The Answer to Hectic Busyness: Devotion to God

That’s Why They’re Called Devotions

“If you are sick and tired of feeling so dreadfully busy and are looking for a one-point plan to help restore order to your life, this is the best advice I know: devote yourself to the Word of God and prayer. This means public worship and private worship. I’m not telling you how much time to spend. You may start with five minutes a day or fifteen or fifty. A few unhurried minutes are better than a distracted hour, and a consistent habit is better than a sporadic burst of fits and starts. As someone who has had a devotional time since high school-and has also struggled to have a devotional time since high school-I can tell you that no single practice brings more peace and discipline to life than sitting at the feet of Jesus.

“I understand that ending this book in this way is a dangerous and potentially debilitating move. The pursuit of personal devotions is one of the strongholds of legalism. Anytime we talk about what we should do every day, we must make clear what Christ has already done for us. We can rest, because he worked. We can lay down our prideful busyness, because he laid down his life. We can keep coming back to him in the midst of our failures, because he keeps all his promises to us. The last thing I want to do is to lay down a law that says you must read through the Bible in a year or the Lord will smite you in his wrath.

“And yet, few things demonstrate our devotion to Christ more than making time with him a priority each day. As J. C. Ryle observed, “A man may preach from false motives. A man may write books, and make fine speeches, and seem diligent in good works, and yet be a Judas Iscariot. But a man seldom goes into his closet, and pours out his soul before God in secret, unless he is serious.” People know if you pray at the dinner table. They know if you attend worship on Sunday. They know if you are part of a small group. But they don’t know if you are finding desolate places to pray.¹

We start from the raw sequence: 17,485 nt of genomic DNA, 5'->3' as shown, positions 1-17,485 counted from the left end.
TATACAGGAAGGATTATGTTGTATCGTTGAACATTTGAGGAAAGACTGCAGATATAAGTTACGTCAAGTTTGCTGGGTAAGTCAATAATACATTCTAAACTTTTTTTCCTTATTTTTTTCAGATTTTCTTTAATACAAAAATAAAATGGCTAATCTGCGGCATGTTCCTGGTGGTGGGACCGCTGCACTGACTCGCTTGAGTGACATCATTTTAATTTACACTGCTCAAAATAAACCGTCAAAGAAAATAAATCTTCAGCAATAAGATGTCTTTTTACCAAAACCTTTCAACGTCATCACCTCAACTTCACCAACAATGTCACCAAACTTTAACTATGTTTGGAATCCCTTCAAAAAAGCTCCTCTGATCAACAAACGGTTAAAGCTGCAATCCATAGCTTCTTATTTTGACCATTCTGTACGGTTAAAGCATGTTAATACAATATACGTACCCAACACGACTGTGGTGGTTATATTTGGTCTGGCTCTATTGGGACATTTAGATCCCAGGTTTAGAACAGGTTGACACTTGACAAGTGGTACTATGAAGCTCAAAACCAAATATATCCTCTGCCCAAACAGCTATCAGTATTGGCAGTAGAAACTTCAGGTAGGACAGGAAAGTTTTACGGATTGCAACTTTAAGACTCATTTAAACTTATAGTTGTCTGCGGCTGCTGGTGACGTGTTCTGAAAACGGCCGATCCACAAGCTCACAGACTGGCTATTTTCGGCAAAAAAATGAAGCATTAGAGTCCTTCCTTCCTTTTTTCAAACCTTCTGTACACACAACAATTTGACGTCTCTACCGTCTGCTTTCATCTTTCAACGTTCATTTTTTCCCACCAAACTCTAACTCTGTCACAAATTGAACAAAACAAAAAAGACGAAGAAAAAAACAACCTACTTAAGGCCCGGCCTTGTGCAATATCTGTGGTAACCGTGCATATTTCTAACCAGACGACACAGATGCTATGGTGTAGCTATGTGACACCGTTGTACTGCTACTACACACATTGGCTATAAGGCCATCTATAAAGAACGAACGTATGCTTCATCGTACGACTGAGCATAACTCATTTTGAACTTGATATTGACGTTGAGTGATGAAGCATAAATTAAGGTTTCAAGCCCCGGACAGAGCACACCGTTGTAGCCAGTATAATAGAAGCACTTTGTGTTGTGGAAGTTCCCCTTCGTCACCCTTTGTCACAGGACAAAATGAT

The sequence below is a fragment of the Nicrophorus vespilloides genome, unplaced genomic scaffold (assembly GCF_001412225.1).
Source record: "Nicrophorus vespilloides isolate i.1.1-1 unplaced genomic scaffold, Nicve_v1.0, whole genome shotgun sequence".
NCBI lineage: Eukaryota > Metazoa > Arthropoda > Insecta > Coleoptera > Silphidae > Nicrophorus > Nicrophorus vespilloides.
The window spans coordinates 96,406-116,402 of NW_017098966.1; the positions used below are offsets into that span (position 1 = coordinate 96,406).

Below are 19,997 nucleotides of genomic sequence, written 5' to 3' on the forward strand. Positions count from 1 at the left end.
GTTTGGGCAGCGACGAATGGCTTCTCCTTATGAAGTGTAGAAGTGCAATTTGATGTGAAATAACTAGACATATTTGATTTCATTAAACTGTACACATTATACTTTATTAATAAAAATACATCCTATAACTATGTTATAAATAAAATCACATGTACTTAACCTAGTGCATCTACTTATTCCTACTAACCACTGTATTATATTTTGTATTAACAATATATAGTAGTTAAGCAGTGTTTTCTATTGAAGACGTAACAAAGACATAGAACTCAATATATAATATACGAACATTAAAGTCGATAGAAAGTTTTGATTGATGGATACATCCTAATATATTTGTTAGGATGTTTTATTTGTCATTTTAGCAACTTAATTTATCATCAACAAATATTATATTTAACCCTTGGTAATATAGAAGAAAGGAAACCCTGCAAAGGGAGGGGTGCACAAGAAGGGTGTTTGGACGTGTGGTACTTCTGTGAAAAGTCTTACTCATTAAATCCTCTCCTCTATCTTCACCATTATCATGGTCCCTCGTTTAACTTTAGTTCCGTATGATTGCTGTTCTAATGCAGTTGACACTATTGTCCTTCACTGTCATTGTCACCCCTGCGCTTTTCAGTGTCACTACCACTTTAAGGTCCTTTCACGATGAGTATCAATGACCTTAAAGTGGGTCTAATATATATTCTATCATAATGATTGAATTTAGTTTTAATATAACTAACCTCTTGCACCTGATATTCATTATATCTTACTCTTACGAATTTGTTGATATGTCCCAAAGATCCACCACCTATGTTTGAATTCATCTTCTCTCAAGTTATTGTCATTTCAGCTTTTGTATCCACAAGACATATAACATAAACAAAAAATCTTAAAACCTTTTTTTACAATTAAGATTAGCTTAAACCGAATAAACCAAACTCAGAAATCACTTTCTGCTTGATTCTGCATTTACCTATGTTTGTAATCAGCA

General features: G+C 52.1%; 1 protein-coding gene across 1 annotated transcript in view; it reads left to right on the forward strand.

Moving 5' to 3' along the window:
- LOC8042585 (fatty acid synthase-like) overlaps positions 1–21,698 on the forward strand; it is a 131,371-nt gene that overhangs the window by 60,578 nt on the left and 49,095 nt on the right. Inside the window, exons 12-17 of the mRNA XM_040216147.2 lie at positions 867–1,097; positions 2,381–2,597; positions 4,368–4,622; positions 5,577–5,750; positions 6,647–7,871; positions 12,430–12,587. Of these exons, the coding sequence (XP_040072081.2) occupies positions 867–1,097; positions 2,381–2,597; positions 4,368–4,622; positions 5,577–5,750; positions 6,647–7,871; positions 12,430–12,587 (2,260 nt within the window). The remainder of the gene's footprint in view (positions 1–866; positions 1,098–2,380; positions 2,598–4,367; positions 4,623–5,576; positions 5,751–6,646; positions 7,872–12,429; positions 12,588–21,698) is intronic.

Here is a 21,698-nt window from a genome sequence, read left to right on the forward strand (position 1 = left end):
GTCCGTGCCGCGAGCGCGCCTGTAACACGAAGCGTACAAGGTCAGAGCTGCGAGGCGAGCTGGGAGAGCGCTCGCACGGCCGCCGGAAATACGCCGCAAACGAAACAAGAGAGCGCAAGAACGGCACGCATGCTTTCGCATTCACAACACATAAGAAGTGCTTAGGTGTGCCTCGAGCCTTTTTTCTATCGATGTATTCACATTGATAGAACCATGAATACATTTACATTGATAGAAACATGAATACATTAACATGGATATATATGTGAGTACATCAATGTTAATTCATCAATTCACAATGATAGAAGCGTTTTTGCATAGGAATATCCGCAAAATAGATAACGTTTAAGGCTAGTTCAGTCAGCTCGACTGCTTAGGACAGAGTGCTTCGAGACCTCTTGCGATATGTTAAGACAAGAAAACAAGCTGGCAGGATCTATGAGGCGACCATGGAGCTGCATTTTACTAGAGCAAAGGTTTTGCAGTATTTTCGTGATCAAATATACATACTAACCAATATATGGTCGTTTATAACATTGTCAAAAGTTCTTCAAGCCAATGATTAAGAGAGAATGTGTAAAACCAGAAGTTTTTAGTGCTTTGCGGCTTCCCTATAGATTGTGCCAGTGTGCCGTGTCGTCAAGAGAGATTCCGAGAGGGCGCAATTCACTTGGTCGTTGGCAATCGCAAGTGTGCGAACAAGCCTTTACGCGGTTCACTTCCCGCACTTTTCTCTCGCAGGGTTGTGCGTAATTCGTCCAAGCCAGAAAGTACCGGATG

“Like many of you, I often look at my busy life and don’t know where to start. I wish I exercised more, and ate better, and kept track of my receipts, and programmed the presets in my car, and had my files in order, and knew where those little thingies for the basketball pump were, and in general didn’t feel like I was walking on the knife edge of craziness all the time. My temptation is to tackle everything at once. Or nothing at all. But the best plan is to start with Jesus’ plan.

“God has given us all twenty-four hours in every day. It is the one resource distributed with complete equality. And for most of us, for the most part, we all do with those hours what we think is most important. I wish I ran more, but apparently I value reading at home, or working late, or getting sleep more. So, the answer here is not simple willpower: “I must spend more time with Jesus!” That won’t last. We have to believe that hearing from God is our good portion. We have to believe that the most significant opportunity before us every day is the opportunity to sit at the feet of Jesus. We won’t rearrange our priorities unless we really believe this is the best one.”

Kevin DeYoung in “The One Thing You Must Do” (Chap.10) from Crazy Busy: A (Mercifully) Short Book About a (Really) Big Problem, pp.113-15.

Published in: on January 16, 2022 at 7:16 AM  Leave a Comment  

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